Hand-wringing and writing about China has become a growth media focal point. The fact is that China is poised to emerge as a global technological heavyweight in the not-too-distant future. Their government is pushing to improve the quality of manufactured goods and the lives of factory workers, AND they are also pushing toward in-country control of their manufacturing industry. At present, although Chinese robotics companies are receiving generous government support, they are still struggling with low volumes and high dependency on off-shore purchases of key components.
To get a better view on what 2016 will bring, a brief review of the three biggest Chinese robotics trade shows is in order, along with a look at Japan’s massive iREX show.
CIROS, Shanghai, July – 50,000+ visitors. One observer said that at the 2013 show there were 6 Chinese robot makers, a number that doubled to 14 in 2014. At this year’s CIROS there were 25 — quite an indicator that China’s “Made in China” initiative is working. Earlier this year The Robot Report mapped that growth by plotting 194 new Chinese companies involved in the making of robots.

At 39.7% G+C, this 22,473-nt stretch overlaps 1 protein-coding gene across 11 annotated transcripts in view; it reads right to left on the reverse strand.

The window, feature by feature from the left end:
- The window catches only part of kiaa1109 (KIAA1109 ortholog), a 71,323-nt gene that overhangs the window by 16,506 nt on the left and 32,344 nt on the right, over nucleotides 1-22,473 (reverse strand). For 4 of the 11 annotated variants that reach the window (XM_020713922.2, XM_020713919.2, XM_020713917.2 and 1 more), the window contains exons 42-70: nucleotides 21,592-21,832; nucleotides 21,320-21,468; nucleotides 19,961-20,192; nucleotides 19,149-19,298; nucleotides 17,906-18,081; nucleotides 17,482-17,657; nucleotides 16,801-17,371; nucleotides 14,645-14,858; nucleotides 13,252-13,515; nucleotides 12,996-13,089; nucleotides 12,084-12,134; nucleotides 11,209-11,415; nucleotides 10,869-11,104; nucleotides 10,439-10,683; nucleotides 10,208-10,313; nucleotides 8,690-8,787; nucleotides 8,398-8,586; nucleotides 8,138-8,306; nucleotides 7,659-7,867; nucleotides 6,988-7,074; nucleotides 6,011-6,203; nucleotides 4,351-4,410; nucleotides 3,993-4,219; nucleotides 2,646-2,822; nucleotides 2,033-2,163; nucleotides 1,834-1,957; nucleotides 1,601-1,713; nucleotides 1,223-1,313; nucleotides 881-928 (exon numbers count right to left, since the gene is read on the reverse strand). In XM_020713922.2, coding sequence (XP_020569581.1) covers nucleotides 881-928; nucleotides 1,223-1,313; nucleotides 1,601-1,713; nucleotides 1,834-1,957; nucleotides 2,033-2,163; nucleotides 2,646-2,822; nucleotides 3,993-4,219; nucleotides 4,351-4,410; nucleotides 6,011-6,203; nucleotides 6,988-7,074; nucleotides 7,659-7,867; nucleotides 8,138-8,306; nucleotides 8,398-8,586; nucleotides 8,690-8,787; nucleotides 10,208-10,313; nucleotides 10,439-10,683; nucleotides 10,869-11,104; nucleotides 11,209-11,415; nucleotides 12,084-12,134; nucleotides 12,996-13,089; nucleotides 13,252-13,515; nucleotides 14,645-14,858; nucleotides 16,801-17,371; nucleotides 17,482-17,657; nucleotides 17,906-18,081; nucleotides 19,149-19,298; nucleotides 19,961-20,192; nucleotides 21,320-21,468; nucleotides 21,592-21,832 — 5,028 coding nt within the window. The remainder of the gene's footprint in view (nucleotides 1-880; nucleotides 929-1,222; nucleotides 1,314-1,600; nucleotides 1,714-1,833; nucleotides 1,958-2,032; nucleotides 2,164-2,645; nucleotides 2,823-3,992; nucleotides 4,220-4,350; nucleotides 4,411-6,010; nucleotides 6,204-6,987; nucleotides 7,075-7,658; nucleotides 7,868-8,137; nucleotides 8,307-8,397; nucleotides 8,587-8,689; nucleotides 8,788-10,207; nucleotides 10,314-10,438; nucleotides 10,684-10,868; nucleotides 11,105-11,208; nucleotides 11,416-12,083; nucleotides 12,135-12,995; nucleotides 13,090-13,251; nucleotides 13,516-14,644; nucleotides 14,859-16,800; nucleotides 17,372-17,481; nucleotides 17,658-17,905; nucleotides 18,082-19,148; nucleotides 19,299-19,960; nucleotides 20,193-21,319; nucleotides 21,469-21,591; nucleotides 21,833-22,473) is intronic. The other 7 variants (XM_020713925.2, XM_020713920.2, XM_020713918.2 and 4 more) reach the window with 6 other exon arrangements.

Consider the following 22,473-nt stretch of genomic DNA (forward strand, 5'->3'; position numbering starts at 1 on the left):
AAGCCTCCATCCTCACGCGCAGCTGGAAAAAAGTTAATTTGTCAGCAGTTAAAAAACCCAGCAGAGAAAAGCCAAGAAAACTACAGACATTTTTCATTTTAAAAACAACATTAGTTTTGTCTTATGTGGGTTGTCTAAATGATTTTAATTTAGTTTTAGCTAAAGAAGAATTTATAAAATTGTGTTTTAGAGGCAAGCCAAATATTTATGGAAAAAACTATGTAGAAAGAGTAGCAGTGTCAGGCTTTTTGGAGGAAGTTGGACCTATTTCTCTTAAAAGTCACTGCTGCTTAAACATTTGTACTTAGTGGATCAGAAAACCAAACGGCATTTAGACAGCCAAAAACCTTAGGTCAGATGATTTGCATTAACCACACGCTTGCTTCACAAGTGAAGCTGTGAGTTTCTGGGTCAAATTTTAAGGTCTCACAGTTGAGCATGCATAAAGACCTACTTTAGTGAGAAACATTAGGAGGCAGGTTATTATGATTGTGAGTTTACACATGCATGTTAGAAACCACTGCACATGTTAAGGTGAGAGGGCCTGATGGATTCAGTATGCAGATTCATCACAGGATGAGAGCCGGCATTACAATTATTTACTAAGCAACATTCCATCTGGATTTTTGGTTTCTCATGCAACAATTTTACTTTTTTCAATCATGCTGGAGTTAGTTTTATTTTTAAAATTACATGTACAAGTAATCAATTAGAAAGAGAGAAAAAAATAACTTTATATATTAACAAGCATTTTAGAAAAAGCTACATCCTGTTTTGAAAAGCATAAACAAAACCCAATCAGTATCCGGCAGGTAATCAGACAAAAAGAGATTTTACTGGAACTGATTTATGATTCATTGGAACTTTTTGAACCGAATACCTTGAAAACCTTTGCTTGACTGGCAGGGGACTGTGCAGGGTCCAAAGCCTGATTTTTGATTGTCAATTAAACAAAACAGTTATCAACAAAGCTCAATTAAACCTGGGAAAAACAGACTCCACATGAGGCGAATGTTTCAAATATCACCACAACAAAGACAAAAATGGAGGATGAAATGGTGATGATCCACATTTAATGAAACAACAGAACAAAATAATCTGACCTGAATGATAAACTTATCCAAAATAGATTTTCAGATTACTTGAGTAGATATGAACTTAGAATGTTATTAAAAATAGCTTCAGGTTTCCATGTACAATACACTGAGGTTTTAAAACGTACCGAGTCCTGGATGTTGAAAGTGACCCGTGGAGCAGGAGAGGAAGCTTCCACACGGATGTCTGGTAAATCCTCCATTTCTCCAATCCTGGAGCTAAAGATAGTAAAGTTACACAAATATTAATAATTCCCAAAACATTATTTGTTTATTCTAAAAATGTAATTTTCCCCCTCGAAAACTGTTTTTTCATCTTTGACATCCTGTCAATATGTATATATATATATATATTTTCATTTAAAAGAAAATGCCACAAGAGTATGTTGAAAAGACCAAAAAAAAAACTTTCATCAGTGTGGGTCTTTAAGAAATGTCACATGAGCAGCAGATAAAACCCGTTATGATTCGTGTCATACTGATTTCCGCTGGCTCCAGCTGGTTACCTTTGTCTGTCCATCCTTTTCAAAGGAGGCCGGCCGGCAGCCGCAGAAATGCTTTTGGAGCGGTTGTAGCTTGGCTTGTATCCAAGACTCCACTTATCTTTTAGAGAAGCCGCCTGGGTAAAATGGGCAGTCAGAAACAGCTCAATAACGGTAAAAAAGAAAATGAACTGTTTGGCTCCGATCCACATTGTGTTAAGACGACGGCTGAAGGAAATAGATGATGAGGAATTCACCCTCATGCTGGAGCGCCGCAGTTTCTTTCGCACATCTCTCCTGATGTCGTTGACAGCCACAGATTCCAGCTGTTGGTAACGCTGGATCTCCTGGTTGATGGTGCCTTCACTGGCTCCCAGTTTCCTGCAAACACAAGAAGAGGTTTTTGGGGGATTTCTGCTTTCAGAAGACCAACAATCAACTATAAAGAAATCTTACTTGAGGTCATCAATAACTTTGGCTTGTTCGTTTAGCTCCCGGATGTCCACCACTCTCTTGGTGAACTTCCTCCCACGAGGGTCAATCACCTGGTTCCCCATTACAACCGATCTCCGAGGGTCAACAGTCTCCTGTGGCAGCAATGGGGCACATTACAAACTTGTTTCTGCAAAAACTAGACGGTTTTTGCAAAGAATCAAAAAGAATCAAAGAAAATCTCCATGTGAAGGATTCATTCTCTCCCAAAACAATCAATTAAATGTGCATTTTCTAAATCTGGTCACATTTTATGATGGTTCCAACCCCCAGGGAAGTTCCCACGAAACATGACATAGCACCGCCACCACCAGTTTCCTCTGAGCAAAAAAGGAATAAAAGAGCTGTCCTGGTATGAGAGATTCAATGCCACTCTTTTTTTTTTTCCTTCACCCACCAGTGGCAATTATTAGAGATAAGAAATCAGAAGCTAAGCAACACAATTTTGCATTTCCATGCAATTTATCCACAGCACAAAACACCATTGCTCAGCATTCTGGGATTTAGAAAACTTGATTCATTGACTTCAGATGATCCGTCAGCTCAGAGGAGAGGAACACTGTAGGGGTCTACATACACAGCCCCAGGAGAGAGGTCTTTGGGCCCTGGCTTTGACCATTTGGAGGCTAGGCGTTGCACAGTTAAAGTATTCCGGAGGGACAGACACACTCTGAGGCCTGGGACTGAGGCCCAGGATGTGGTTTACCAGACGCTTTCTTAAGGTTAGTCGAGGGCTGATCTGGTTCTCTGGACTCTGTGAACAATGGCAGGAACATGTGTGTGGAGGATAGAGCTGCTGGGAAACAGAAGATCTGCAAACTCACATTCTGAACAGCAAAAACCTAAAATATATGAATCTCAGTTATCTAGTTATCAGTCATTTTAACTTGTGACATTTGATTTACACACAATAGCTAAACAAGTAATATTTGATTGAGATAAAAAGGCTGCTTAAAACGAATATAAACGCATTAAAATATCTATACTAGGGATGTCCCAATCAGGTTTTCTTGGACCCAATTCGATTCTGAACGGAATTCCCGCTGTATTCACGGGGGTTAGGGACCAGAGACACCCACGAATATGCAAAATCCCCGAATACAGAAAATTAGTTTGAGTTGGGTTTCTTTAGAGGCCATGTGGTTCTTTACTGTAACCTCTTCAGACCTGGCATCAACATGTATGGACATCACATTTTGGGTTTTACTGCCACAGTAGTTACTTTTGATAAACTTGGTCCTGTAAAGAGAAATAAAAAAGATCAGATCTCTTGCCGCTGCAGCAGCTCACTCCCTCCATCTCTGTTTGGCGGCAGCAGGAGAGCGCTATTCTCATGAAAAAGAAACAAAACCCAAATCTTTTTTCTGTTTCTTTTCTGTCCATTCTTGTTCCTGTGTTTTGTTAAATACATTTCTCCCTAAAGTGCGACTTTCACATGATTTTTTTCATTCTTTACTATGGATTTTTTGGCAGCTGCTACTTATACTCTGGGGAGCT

World Robot Conference, Beijing, November. Going by the photos from this show, the biggest hits were soccer playing robots, ping pong players, restaurant servers, noodle makers and bell ringing music makers. Going by the exhibitors list, “Jiqiren” (machine people) were the biggest hit, with 93 exhibits. Not all exhibitors were companies making or involved in the making of robots; many were non-Chinese providers albeit with a Chinese presence. Two of the Big Four of robotics were there (Yaskawa and ABB) along with Foxconn and Panasonic. Service and collaborative bots predominated, and they represented both offshore and high-tech in-country companies such as Ninebot and RooBo.